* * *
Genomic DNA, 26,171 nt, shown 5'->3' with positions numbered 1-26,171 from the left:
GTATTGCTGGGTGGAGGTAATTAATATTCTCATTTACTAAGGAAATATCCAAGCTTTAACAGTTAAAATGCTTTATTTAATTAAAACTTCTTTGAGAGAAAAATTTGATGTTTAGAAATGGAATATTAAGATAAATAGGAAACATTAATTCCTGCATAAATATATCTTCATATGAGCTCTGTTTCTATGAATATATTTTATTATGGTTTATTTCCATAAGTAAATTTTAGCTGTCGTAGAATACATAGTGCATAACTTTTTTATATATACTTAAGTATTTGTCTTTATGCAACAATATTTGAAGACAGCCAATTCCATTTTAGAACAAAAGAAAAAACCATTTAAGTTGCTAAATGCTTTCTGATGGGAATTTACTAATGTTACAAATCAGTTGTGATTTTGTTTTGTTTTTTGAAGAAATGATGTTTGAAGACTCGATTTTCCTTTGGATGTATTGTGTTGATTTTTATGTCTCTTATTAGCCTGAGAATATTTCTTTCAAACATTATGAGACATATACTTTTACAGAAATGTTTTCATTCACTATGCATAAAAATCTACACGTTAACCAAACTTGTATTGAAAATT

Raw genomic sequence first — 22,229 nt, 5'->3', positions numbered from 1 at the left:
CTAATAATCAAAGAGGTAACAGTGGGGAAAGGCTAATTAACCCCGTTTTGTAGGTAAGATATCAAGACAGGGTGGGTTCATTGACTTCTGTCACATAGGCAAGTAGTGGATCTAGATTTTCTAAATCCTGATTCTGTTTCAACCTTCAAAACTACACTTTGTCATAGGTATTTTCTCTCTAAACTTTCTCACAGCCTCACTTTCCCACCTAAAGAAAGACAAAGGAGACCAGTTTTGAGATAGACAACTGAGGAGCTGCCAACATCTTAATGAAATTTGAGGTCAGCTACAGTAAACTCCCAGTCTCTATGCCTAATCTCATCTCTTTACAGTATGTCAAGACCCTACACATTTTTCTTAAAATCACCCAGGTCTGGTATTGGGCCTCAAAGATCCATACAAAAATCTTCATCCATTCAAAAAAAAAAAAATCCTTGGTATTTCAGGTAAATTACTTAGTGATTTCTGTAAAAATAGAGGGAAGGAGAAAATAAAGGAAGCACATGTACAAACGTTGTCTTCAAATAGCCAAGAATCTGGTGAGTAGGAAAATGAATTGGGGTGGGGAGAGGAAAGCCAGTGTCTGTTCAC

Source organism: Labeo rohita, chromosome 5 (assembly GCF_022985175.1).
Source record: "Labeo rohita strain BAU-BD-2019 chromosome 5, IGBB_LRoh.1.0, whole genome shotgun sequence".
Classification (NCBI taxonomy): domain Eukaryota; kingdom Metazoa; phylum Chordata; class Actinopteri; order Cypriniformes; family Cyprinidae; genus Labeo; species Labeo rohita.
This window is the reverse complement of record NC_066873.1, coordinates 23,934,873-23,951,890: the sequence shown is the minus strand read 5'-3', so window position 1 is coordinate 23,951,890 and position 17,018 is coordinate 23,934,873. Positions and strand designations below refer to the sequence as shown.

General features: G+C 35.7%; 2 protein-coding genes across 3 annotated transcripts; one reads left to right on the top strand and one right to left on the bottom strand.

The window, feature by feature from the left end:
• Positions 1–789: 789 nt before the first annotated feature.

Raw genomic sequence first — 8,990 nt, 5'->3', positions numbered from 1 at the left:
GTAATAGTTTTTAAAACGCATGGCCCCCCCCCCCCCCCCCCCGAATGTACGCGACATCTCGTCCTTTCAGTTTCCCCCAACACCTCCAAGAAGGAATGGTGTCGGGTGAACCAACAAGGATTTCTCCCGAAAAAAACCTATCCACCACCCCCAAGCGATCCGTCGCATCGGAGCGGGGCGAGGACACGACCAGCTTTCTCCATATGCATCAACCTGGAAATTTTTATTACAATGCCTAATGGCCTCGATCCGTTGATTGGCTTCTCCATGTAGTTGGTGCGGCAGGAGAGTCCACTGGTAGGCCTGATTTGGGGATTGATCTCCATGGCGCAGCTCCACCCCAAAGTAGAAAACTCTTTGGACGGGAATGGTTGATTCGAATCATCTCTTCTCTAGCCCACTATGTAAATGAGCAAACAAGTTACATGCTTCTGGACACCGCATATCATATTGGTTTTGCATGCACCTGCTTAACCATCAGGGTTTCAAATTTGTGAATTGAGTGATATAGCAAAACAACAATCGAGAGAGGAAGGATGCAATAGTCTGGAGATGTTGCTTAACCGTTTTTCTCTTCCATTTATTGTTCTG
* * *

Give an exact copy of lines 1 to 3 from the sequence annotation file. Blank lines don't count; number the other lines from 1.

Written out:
Genomic DNA, 26,171 nt, shown 5'->3' with positions numbered 1-26,171 from the left:
GTATTGCTGGGTGGAGGTAATTAATATTCTCATTTACTAAGGAAATATCCAAGCTTTAACAGTTAAAATGCTTTATTTAATTAAAACTTCTTTGAGAGAAAAATTTGATGTTTAGAAATGGAATATTAAGATAAATAGGAAACATTAATTCCTGCATAAATATATCTTCATATGAGCTCTGTTTCTATGAATATATTTTATTATGGTTTATTTCCATAAGTAAATTTTAGCTGTCGTAGAATACATAGTGCATAACTTTTTTATATATACTTAAGTATTTGTCTTTATGCAACAATATTTGAAGACAGCCAATTCCATTTTAGAACAAAAGAAAAAACCATTTAAGTTGCTAAATGCTTTCTGATGGGAATTTACTAATGTTACAAATCAGTTGTGATTTTGTTTTGTTTTTTGAAGAAATGATGTTTGAAGACTCGATTTTCCTTTGGATGTATTGTGTTGATTTTTATGTCTCTTATTAGCCTGAGAATATTTCTTTCAAACATTATGAGACATATACTTTTACAGAAATGTTTTCATTCACTATGCATAAAAATCTACACGTTAACCAAACTTGTATTGAAAATT

Raw genomic sequence first — 22,229 nt, 5'->3', positions numbered from 1 at the left: